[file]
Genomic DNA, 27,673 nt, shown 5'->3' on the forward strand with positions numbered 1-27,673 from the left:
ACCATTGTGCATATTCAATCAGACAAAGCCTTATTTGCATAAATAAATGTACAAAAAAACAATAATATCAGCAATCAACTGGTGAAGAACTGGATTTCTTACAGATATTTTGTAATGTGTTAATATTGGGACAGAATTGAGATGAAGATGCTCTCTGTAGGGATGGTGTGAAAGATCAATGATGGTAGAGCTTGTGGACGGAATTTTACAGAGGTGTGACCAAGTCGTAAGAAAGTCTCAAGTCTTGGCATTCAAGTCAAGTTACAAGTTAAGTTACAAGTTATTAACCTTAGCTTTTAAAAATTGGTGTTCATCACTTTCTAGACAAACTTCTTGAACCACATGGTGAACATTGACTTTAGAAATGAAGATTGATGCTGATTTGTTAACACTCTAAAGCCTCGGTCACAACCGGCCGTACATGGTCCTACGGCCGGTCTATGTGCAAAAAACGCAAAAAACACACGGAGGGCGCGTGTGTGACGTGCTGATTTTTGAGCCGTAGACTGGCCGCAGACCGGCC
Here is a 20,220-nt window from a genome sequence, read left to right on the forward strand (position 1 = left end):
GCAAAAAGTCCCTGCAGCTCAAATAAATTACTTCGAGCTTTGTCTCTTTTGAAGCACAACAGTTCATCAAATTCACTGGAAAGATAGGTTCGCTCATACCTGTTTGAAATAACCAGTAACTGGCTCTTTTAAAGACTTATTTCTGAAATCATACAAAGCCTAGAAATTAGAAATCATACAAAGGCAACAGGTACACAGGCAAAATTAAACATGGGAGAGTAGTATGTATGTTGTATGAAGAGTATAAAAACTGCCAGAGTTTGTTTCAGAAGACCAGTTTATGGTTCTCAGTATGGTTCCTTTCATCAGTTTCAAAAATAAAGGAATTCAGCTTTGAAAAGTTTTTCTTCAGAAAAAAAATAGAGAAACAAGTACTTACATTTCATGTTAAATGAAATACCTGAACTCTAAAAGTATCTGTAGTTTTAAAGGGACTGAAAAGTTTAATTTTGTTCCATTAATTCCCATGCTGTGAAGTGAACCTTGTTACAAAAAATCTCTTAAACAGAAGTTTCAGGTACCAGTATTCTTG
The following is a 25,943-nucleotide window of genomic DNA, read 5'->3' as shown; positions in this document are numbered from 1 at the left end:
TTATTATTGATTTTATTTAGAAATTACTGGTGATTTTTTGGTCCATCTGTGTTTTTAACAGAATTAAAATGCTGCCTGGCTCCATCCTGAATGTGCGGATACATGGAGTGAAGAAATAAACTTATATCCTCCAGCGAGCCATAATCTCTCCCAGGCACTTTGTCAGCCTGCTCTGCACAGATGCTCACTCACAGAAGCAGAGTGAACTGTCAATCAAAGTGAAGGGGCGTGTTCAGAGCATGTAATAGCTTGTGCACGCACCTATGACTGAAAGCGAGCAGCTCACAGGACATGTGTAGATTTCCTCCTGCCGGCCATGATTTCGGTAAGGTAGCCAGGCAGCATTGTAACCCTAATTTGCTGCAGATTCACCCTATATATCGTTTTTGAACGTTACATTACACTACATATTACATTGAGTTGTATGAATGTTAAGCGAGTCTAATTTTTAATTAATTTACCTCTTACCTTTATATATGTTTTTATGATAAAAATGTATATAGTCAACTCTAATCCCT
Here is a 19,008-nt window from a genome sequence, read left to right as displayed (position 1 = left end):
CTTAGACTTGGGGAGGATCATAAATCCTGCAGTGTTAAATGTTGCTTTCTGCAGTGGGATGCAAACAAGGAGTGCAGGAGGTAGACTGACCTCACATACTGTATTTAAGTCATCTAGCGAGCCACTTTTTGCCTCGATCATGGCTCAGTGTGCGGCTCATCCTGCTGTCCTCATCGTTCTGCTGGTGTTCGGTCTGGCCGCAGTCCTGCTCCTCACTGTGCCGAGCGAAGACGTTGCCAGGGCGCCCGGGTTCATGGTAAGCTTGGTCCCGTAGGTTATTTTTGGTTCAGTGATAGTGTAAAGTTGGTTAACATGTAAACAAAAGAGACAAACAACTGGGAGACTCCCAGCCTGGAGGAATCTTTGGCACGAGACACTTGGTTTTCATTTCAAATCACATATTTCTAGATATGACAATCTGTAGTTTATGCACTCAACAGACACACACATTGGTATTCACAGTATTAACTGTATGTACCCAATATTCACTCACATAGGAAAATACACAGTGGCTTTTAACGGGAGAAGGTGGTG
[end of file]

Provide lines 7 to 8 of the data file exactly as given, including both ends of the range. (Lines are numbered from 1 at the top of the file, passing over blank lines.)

Here is a 19,008-nt window from a genome sequence, read left to right as displayed (position 1 = left end):
CTTAGACTTGGGGAGGATCATAAATCCTGCAGTGTTAAATGTTGCTTTCTGCAGTGGGATGCAAACAAGGAGTGCAGGAGGTAGACTGACCTCACATACTGTATTTAAGTCATCTAGCGAGCCACTTTTTGCCTCGATCATGGCTCAGTGTGCGGCTCATCCTGCTGTCCTCATCGTTCTGCTGGTGTTCGGTCTGGCCGCAGTCCTGCTCCTCACTGTGCCGAGCGAAGACGTTGCCAGGGCGCCCGGGTTCATGGTAAGCTTGGTCCCGTAGGTTATTTTTGGTTCAGTGATAGTGTAAAGTTGGTTAACATGTAAACAAAAGAGACAAACAACTGGGAGACTCCCAGCCTGGAGGAATCTTTGGCACGAGACACTTGGTTTTCATTTCAAATCACATATTTCTAGATATGACAATCTGTAGTTTATGCACTCAACAGACACACACATTGGTATTCACAGTATTAACTGTATGTACCCAATATTCACTCACATAGGAAAATACACAGTGGCTTTTAACGGGAGAAGGTGGTG